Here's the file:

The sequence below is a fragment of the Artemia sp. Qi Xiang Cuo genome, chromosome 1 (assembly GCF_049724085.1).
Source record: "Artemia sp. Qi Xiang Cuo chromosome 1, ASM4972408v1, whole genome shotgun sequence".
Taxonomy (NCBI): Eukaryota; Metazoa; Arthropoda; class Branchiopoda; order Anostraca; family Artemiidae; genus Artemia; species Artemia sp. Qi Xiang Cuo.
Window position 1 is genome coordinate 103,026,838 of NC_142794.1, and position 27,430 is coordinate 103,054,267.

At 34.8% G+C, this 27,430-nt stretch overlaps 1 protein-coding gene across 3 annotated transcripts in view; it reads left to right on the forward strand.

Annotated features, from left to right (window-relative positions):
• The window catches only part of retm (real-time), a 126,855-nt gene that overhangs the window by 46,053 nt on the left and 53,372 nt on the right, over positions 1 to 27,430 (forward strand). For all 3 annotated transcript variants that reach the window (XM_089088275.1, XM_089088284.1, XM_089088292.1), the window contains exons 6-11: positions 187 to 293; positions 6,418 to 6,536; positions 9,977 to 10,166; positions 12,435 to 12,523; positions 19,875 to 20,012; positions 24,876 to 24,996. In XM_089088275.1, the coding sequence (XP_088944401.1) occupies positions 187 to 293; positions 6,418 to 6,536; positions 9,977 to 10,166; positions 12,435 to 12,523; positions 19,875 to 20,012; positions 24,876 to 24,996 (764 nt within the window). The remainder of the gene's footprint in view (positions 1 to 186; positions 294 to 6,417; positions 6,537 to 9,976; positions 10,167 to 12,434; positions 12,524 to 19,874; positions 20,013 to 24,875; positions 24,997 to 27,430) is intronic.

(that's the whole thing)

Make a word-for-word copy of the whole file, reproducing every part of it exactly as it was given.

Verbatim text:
The sequence below is a fragment of the Artemia sp. Qi Xiang Cuo genome, chromosome 1 (assembly GCF_049724085.1).
Source record: "Artemia sp. Qi Xiang Cuo chromosome 1, ASM4972408v1, whole genome shotgun sequence".
Taxonomy (NCBI): Eukaryota; Metazoa; Arthropoda; class Branchiopoda; order Anostraca; family Artemiidae; genus Artemia; species Artemia sp. Qi Xiang Cuo.
Window position 1 is genome coordinate 103,026,838 of NC_142794.1, and position 27,430 is coordinate 103,054,267.

At 34.8% G+C, this 27,430-nt stretch overlaps 1 protein-coding gene across 3 annotated transcripts in view; it reads left to right on the forward strand.

Annotated features, from left to right (window-relative positions):
• The window catches only part of retm (real-time), a 126,855-nt gene that overhangs the window by 46,053 nt on the left and 53,372 nt on the right, over positions 1 to 27,430 (forward strand). For all 3 annotated transcript variants that reach the window (XM_089088275.1, XM_089088284.1, XM_089088292.1), the window contains exons 6-11: positions 187 to 293; positions 6,418 to 6,536; positions 9,977 to 10,166; positions 12,435 to 12,523; positions 19,875 to 20,012; positions 24,876 to 24,996. In XM_089088275.1, the coding sequence (XP_088944401.1) occupies positions 187 to 293; positions 6,418 to 6,536; positions 9,977 to 10,166; positions 12,435 to 12,523; positions 19,875 to 20,012; positions 24,876 to 24,996 (764 nt within the window). The remainder of the gene's footprint in view (positions 1 to 186; positions 294 to 6,417; positions 6,537 to 9,976; positions 10,167 to 12,434; positions 12,524 to 19,874; positions 20,013 to 24,875; positions 24,997 to 27,430) is intronic.